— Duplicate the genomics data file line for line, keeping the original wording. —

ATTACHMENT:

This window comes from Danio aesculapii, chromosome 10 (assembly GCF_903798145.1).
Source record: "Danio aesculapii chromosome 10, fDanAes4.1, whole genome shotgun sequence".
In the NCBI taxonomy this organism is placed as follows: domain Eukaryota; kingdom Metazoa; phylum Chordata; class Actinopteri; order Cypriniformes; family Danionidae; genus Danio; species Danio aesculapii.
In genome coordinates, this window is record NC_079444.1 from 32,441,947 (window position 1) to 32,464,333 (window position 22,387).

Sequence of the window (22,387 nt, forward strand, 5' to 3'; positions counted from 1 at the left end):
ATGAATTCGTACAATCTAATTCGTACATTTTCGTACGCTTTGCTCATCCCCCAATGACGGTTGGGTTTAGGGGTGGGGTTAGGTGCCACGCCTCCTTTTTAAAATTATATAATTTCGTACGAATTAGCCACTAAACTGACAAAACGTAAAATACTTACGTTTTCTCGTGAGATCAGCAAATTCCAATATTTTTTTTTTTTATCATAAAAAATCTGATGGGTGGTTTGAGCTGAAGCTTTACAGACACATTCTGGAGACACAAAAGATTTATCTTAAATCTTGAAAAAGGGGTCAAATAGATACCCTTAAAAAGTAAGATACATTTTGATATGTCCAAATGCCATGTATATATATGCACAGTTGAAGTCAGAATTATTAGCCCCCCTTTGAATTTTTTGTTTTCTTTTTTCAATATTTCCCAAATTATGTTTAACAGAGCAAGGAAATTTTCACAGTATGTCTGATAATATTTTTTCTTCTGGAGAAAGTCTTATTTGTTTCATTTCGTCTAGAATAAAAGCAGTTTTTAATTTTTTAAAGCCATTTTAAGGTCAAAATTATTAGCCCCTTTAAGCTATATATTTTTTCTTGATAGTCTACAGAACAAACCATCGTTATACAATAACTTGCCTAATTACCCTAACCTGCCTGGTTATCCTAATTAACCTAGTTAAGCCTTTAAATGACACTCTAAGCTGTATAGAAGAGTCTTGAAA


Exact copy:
This window comes from Danio aesculapii, chromosome 10 (assembly GCF_903798145.1).
Source record: "Danio aesculapii chromosome 10, fDanAes4.1, whole genome shotgun sequence".
In the NCBI taxonomy this organism is placed as follows: domain Eukaryota; kingdom Metazoa; phylum Chordata; class Actinopteri; order Cypriniformes; family Danionidae; genus Danio; species Danio aesculapii.
In genome coordinates, this window is record NC_079444.1 from 32,441,947 (window position 1) to 32,464,333 (window position 22,387).

Sequence of the window (22,387 nt, forward strand, 5' to 3'; positions counted from 1 at the left end):
ATGAATTCGTACAATCTAATTCGTACATTTTCGTACGCTTTGCTCATCCCCCAATGACGGTTGGGTTTAGGGGTGGGGTTAGGTGCCACGCCTCCTTTTTAAAATTATATAATTTCGTACGAATTAGCCACTAAACTGACAAAACGTAAAATACTTACGTTTTCTCGTGAGATCAGCAAATTCCAATATTTTTTTTTTTTATCATAAAAAATCTGATGGGTGGTTTGAGCTGAAGCTTTACAGACACATTCTGGAGACACAAAAGATTTATCTTAAATCTTGAAAAAGGGGTCAAATAGATACCCTTAAAAAGTAAGATACATTTTGATATGTCCAAATGCCATGTATATATATGCACAGTTGAAGTCAGAATTATTAGCCCCCCTTTGAATTTTTTGTTTTCTTTTTTCAATATTTCCCAAATTATGTTTAACAGAGCAAGGAAATTTTCACAGTATGTCTGATAATATTTTTTCTTCTGGAGAAAGTCTTATTTGTTTCATTTCGTCTAGAATAAAAGCAGTTTTTAATTTTTTAAAGCCATTTTAAGGTCAAAATTATTAGCCCCTTTAAGCTATATATTTTTTCTTGATAGTCTACAGAACAAACCATCGTTATACAATAACTTGCCTAATTACCCTAACCTGCCTGGTTATCCTAATTAACCTAGTTAAGCCTTTAAATGACACTCTAAGCTGTATAGAAGAGTCTTGAAA